Housing Dynamics in Korea

Building Inclusive and Smart Cities

image of Housing Dynamics in Korea

Housing in Korea has been part of the government policy development agenda for the past three decades contributing to reducing the historical housing shortage and improving the quality of dwellings. Despite its achievements, Korea now faces a housing affordability challenge as prices are too high for several social groups (i.e. newly wedded), owner occupancy levels are decreasing, and social housing is struggling to meet demand. Korea has a complex social housing system largely focused on low-income households, who still suffer from housing poverty in terms of housing stability, affordability and quality.

A holistic view on housing policy to promote a more inclusive society and sustainable economic growth is needed. To overcome the current housing challenge requires expanding the network of public housing providers by including the private and community sectors that could alleviate the government’s financial burden. Korea is linking housing and urban regeneration strategies to respond to the complex challenges of social inclusion, job creation, housing and economic revitalisation. Korea has been at the forefront of smart city development for more than a decade, which has brought benefits to Korean cities such as integrated transport systems, and it is now committed to applying the concept as a vehicle for inclusive growth.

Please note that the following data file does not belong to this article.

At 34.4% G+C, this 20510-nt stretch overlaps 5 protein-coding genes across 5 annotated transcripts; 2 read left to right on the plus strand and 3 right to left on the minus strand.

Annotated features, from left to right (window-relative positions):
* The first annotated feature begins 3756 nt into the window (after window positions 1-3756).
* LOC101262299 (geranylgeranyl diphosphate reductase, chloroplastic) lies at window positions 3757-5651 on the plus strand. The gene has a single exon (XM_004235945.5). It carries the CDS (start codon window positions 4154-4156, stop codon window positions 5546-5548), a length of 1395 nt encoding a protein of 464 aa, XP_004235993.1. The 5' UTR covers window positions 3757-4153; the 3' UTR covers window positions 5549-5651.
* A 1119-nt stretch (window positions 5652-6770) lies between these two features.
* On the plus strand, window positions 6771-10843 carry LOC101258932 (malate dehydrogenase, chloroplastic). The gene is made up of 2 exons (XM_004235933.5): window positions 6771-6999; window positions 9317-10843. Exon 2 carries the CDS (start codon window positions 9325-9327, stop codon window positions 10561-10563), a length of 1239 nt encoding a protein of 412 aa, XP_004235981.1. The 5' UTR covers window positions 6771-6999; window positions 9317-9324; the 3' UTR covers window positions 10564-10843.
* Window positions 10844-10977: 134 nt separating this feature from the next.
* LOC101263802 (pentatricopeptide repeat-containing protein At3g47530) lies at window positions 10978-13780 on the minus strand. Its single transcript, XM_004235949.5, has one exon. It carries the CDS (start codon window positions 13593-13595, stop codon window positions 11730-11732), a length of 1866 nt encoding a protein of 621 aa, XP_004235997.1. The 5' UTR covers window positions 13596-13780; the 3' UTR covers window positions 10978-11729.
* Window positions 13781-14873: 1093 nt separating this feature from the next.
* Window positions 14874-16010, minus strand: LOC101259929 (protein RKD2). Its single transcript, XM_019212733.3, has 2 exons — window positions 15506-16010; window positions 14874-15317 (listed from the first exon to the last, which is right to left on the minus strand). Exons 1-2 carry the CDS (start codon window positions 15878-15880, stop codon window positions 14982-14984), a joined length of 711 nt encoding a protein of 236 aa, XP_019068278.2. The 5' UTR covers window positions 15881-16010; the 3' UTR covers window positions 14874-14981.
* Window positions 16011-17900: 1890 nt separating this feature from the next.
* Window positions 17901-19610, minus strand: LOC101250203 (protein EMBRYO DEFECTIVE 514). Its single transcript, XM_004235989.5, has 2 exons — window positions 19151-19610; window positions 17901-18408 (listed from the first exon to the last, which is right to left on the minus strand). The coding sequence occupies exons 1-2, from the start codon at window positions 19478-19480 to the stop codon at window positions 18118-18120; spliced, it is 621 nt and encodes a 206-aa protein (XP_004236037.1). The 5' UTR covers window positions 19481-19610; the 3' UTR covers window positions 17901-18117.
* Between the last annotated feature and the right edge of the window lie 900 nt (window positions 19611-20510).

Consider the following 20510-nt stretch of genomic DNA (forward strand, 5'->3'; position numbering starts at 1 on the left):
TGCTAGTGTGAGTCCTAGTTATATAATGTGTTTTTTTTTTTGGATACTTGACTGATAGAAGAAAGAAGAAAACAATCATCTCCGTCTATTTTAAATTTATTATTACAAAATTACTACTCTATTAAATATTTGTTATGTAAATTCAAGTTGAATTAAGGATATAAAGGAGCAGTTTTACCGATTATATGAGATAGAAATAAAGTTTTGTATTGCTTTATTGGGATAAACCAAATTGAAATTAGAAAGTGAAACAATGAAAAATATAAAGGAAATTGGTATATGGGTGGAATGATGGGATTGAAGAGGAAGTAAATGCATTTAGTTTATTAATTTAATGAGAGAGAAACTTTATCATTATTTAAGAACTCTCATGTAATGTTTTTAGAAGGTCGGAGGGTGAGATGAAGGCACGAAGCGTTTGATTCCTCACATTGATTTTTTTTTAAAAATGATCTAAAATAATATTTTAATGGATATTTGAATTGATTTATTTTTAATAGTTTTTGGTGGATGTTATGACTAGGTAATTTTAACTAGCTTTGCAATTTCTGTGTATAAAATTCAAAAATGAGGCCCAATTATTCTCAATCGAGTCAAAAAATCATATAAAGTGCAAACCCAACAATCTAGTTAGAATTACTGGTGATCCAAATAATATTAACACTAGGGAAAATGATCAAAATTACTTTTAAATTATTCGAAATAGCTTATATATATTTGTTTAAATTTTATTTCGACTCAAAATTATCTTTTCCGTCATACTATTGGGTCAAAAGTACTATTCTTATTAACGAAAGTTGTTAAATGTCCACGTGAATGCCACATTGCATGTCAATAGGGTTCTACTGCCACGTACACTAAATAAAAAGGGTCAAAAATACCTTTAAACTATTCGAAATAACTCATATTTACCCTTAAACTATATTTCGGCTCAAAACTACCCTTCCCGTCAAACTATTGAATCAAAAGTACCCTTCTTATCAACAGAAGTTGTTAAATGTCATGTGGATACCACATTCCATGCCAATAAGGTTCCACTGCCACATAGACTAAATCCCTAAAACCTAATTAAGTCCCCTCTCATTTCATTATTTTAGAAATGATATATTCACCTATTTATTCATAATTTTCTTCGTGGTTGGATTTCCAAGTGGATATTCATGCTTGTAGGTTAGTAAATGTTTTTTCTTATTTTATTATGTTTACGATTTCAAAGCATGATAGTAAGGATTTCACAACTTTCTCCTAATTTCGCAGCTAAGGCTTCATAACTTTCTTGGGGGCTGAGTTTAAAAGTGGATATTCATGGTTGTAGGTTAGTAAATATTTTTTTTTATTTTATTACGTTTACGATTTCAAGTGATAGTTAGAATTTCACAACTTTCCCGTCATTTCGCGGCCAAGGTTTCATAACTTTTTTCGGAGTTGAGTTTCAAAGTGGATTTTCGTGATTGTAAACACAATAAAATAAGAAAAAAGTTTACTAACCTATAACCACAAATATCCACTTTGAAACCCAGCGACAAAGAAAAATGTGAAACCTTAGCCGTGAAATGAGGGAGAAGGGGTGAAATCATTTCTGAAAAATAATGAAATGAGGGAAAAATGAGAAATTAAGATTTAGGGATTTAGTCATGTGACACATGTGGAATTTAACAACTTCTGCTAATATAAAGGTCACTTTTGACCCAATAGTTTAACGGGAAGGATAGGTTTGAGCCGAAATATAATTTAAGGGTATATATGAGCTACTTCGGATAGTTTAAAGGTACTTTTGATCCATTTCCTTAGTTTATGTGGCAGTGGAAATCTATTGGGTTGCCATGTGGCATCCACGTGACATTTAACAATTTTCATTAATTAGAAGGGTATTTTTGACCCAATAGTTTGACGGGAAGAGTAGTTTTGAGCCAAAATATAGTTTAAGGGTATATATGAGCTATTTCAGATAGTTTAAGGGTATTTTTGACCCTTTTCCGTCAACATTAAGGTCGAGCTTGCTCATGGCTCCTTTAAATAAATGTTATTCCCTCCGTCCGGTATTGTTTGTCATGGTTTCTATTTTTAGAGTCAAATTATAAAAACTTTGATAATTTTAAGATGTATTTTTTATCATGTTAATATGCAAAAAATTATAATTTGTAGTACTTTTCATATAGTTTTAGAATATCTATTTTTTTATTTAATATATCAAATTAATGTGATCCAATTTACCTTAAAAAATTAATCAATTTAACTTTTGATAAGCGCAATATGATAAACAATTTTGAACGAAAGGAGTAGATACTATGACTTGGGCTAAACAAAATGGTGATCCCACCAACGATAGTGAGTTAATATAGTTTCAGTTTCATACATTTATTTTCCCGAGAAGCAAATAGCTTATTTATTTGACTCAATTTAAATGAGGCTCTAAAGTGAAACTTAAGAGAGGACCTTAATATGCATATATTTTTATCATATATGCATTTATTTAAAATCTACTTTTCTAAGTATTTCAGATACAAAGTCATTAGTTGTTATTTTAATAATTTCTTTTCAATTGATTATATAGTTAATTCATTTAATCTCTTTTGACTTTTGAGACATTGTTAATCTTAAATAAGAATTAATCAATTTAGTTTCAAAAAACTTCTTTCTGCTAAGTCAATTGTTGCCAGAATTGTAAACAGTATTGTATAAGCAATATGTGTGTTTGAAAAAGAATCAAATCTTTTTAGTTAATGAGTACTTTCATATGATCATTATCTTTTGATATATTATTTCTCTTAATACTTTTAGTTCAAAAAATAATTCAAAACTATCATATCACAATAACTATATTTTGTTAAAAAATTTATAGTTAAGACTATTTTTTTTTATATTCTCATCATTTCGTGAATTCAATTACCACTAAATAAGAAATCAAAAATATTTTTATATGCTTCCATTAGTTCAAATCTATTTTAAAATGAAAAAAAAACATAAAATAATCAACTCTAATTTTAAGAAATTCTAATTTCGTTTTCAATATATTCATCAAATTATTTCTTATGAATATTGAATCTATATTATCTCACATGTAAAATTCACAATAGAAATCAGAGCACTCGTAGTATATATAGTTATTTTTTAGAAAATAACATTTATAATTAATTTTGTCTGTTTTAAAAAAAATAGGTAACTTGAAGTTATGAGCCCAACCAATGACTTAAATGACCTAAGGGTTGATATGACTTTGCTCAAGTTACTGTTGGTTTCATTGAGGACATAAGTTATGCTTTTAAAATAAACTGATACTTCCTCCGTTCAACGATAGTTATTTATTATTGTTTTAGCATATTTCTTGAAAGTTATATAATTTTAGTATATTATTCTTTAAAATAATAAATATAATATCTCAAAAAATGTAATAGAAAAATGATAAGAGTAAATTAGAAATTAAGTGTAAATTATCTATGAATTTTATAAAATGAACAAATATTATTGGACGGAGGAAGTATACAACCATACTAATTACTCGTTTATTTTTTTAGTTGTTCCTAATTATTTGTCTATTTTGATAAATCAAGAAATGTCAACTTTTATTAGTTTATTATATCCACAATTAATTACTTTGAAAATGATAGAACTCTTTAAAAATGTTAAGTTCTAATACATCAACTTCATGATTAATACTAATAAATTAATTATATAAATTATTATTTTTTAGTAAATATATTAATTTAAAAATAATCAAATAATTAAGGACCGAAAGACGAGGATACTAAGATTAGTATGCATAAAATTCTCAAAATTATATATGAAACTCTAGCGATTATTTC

Executive Summary

Korea’s record for improving access to quality housing has been significant. This has been due, in part, to the introduction of minimum standards (e.g. number of rooms and floor space differentiated by size and composition of households) and the direct government support for housing construction. Korea has a wide set of planning, financial, legal and institutional instruments to implement its housing welfare policy contained in the Comprehensive Housing Plan (CHP). However, although the long-term public rental housing inventory has been steadily rising over the last decade, its share (5.5%) of total housing is still below the OECD average (8%). The government’s housing welfare strategy focuses on direct financial assistance through a number of financing instruments (e.g. subsidies, mortgages, tax relief) managed by national and in some cases municipal government. The strategy also includes specific programmes intended to facilitate access to private rental housing such as the jeonsei deposit loan.


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